by: Ilse Strauss
Tuesday, 11 August 2020 | Plumes of soot and ashes stifling the air. A blanket of black smoke hanging over pockets of scorched land. Vegetation burned to cinders. The terrifying boom of balloon-borne explosives detonating mid-air.
This was the scene in southern Israel yesterday as fire fighters and volunteers scrambled to bring more than a dozen blazes under control in and around Israeli communities after terrorists in Gaza launched waves of air-born incendiary devices floating on the Mediterranean Sea breeze into Israel.
No injuries were reported, but nearly 100 acres of nature reserve was destroyed.
The rash of terror arson continued this morning, with airborne incendiary devises sparking two blazes near communities in southern Israel.
Jerusalem responded by shutting the Kerem Shalom commercial border crossing, allowing only fuel, food and humanitarian goods into the coastal enclave “until further notice.”
“The decision was made following security deliberations and in light of repeated terror attacks committed by terrorist organizations in the Gaza Strip against Israeli citizens, which is a violation of the Israeli sovereignty,” the Coordinator of Government Activity in the Territories (COGAT) explained the decision.
The volatile day is but the most recent installment in a perpetual cycle of clashes intercepted by tense calm. Calm gave way to clashes last Sunday when the Iron Dome missile defense system intercepted a rocket fired from Gaza, and the Israel Defense Forces [IDF] responded by striking several Hamas targets in Gaza.
On Thursday, the terrorists struck again, this time launching a cluster of balloons attached to incendiary devices into Israel, eliciting another round of Israeli retaliatory strikes on Hamas terror infrastructure.
The round of back-and-forth continued three days later when Israelis working on the Gaza security fence came under fire. The attack continued on the IDF soldiers dispatched to evacuate the workers. No injuries were reported.
While terrorists in the Gaza Strip launched incendiary devices across the border yesterday, Hamas also sent Israel a missive in the terror group’s native tongue, firing eight missiles toward the Mediterranean Sea. A Hamas source told AFP that the barrage was a “message” to its Jewish neighbors that the terror group “would not remain silent” and that calm on the border will soon give way to another round of conflict.
Since Israel’s disengagement from Gaza in 2005, Hamas—the terror organization ruling the coastal enclave—has employed every terror tactic in its quest to annihilate Israel. However, instead of wielding its substantial military advantage to topple Hamas’s dictatorial reign and retake Gaza, Israel worked diligently to provide an answer to every terror tactic that would maintain peace and keep its civilians safe. To put a halt to kidnapping and infiltration attempts, Israel erected a security fence. When Hamas sent rockets raining down, Israel developed the Iron Dome. And then, when terror went underground and Hamas dug tunnels to send its terrorists underneath the border fence to maim and kill, Israel constructed a state-of-the-art underground barrier.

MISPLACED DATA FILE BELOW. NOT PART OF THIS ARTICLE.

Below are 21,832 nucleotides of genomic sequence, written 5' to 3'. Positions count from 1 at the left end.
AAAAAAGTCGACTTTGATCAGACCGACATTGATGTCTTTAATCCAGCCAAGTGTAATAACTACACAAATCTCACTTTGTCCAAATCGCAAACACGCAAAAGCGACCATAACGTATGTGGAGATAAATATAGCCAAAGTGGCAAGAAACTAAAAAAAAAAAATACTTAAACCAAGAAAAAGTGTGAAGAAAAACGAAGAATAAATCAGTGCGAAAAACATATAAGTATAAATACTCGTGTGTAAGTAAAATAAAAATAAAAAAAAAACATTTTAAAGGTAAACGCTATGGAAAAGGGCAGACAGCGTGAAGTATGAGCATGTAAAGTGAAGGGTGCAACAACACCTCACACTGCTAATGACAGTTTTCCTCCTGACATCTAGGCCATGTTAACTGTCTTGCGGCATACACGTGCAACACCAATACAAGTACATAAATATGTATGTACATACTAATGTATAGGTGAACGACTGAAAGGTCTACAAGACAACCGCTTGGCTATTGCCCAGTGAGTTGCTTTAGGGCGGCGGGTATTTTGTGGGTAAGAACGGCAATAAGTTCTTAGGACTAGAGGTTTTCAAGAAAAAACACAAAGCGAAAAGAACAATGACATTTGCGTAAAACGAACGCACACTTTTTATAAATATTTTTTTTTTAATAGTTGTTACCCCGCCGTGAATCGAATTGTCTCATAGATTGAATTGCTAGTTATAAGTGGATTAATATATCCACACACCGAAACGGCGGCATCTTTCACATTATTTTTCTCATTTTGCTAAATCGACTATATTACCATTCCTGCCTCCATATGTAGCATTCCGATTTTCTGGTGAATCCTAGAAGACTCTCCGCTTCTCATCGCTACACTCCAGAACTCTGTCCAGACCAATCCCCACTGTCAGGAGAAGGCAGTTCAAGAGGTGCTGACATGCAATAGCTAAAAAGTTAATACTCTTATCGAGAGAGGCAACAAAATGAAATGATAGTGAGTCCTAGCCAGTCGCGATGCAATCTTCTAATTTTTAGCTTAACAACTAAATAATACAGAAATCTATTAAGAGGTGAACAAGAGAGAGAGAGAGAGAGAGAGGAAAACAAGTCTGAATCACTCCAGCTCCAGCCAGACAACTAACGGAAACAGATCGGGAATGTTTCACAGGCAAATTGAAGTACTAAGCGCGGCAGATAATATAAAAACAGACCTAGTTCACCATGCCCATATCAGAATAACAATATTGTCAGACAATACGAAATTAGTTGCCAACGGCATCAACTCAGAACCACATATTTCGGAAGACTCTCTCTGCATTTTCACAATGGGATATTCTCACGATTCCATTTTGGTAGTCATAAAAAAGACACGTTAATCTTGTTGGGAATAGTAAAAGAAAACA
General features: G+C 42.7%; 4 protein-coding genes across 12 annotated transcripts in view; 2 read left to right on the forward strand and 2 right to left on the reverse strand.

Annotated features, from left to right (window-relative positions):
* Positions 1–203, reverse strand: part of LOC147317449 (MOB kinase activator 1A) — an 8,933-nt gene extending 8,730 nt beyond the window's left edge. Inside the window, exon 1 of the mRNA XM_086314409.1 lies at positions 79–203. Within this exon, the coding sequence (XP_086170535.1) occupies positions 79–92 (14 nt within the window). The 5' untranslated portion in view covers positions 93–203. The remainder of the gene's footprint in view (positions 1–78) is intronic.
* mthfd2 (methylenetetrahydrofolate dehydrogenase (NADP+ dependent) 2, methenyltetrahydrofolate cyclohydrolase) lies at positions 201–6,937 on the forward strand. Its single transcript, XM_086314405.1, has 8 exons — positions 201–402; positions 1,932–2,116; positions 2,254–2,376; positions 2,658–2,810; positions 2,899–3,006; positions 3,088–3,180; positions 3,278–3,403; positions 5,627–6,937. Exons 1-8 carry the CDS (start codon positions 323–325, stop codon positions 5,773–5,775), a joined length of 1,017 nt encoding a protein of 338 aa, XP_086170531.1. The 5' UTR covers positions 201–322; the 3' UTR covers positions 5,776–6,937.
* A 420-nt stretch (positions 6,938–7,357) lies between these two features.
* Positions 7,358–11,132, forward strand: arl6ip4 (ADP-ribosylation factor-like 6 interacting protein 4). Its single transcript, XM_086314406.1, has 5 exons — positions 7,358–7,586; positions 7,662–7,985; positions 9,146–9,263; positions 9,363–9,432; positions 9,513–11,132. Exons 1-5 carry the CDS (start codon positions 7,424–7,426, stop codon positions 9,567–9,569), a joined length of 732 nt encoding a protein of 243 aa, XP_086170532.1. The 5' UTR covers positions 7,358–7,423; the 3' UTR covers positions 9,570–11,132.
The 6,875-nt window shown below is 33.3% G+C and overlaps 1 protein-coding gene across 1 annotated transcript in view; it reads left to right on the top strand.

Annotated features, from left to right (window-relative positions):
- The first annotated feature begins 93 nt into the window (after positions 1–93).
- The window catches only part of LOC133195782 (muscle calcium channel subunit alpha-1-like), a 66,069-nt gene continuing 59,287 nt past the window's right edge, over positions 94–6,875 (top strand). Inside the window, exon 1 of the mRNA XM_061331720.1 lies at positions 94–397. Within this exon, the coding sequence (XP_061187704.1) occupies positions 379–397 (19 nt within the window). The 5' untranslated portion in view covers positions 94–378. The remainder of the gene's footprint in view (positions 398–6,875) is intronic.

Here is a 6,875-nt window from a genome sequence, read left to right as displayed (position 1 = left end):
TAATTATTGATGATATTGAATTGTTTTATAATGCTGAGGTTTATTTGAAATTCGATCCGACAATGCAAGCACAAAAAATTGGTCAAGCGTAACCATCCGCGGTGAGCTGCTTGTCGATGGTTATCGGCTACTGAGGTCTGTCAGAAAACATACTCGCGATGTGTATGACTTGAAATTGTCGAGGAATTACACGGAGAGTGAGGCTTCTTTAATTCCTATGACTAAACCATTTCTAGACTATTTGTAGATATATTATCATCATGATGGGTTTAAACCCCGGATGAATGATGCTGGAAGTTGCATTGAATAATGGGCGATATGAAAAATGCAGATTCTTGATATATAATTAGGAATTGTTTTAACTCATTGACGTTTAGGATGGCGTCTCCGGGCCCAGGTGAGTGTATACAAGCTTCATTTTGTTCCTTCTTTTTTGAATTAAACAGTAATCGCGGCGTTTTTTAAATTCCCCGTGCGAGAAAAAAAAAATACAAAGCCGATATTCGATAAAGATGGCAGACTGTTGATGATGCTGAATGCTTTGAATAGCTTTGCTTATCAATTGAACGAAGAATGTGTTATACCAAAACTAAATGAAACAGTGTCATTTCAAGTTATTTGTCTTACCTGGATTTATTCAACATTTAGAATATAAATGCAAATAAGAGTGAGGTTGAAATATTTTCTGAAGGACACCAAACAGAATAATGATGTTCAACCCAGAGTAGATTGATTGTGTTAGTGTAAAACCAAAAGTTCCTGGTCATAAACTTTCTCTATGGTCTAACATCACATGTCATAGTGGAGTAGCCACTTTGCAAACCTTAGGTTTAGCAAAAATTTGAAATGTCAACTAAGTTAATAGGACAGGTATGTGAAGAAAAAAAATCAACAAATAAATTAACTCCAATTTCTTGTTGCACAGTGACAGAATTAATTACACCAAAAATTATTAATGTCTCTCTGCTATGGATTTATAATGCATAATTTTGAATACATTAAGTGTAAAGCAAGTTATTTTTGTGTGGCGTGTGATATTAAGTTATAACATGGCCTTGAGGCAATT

In May 2018, Hamas added another tactic to its terror arsenal: sending droves of balloons—many brightly colored, heart-shaped and adorned with cute cartoon characters to lure innocent children—loaded with Molotov cocktails, detonators and explosive devises over the Israeli border to burn up thousands of acres of agricultural fields, forests and nature reserves.
The toys-into-terror strategy has proven highly effective, especially during the hot, dry summer months and especially in the south of Israel where the majority of Israelis make a living from agriculture. During the summer of 2018, Hamas’s drove of terror balloons burned up more than 4,000 acres of agricultural lands and caused Israel tens of millions of shekels in damage. On some days, fire fighters battled up to 30 blazes. Crops had been lost, irrigation systems melted and wildlife killed, reducing parts of southern Israel to ashes, charred skeletons of trees and the acrid stink of soot.
In the nearly two years since, Hamas’s balloon-borne explosive device strategy has waxed and waned, but never resumed with the ferocity of the summer of 2018—until yesterday.
Community leaders on the Gaza border—the horror of two summers ago fresh in their minds—have demanded that the Israeli powers that be make every effort to prevent a repeat of the destruction. For its part, the IDF has its hands full with the threat of Iran and Hezbollah on the northern border and will undoubtable act to keep this round of conflict from snowballing into all-out war.
Posted on August 11, 2020
Source: (Bridges for Peace, August 11, 2020)
Photo Credit: MinoZig/wikipedia.org
Photo License: wikipedia.org
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